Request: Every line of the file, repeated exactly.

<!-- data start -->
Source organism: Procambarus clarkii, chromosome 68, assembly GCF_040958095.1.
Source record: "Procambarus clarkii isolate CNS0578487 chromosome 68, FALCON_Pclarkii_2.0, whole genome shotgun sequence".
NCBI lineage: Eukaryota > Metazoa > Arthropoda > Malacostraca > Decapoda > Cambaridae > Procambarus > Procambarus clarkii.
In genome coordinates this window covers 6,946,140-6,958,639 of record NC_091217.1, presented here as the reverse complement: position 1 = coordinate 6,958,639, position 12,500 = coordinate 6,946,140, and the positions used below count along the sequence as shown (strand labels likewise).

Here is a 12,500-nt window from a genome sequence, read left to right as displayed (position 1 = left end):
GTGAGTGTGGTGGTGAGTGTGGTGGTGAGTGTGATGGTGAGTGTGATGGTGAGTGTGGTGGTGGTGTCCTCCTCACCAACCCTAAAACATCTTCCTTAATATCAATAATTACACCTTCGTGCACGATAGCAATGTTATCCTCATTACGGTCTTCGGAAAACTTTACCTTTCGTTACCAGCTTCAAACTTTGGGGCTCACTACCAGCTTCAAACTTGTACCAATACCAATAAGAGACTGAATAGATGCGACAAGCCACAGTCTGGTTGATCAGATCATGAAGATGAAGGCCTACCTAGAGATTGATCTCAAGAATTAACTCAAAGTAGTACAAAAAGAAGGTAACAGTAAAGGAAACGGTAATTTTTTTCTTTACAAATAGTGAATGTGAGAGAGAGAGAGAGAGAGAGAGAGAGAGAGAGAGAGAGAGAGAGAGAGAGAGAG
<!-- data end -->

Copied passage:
Source organism: Procambarus clarkii, chromosome 68, assembly GCF_040958095.1.
Source record: "Procambarus clarkii isolate CNS0578487 chromosome 68, FALCON_Pclarkii_2.0, whole genome shotgun sequence".
NCBI lineage: Eukaryota > Metazoa > Arthropoda > Malacostraca > Decapoda > Cambaridae > Procambarus > Procambarus clarkii.
In genome coordinates this window covers 6,946,140-6,958,639 of record NC_091217.1, presented here as the reverse complement: position 1 = coordinate 6,958,639, position 12,500 = coordinate 6,946,140, and the positions used below count along the sequence as shown (strand labels likewise).

Here is a 12,500-nt window from a genome sequence, read left to right as displayed (position 1 = left end):
GTGAGTGTGGTGGTGAGTGTGGTGGTGAGTGTGATGGTGAGTGTGATGGTGAGTGTGGTGGTGGTGTCCTCCTCACCAACCCTAAAACATCTTCCTTAATATCAATAATTACACCTTCGTGCACGATAGCAATGTTATCCTCATTACGGTCTTCGGAAAACTTTACCTTTCGTTACCAGCTTCAAACTTTGGGGCTCACTACCAGCTTCAAACTTGTACCAATACCAATAAGAGACTGAATAGATGCGACAAGCCACAGTCTGGTTGATCAGATCATGAAGATGAAGGCCTACCTAGAGATTGATCTCAAGAATTAACTCAAAGTAGTACAAAAAGAAGGTAACAGTAAAGGAAACGGTAATTTTTTTCTTTACAAATAGTGAATGTGAGAGAGAGAGAGAGAGAGAGAGAGAGAGAGAGAGAGAGAGAGAGAGAGAGAGAG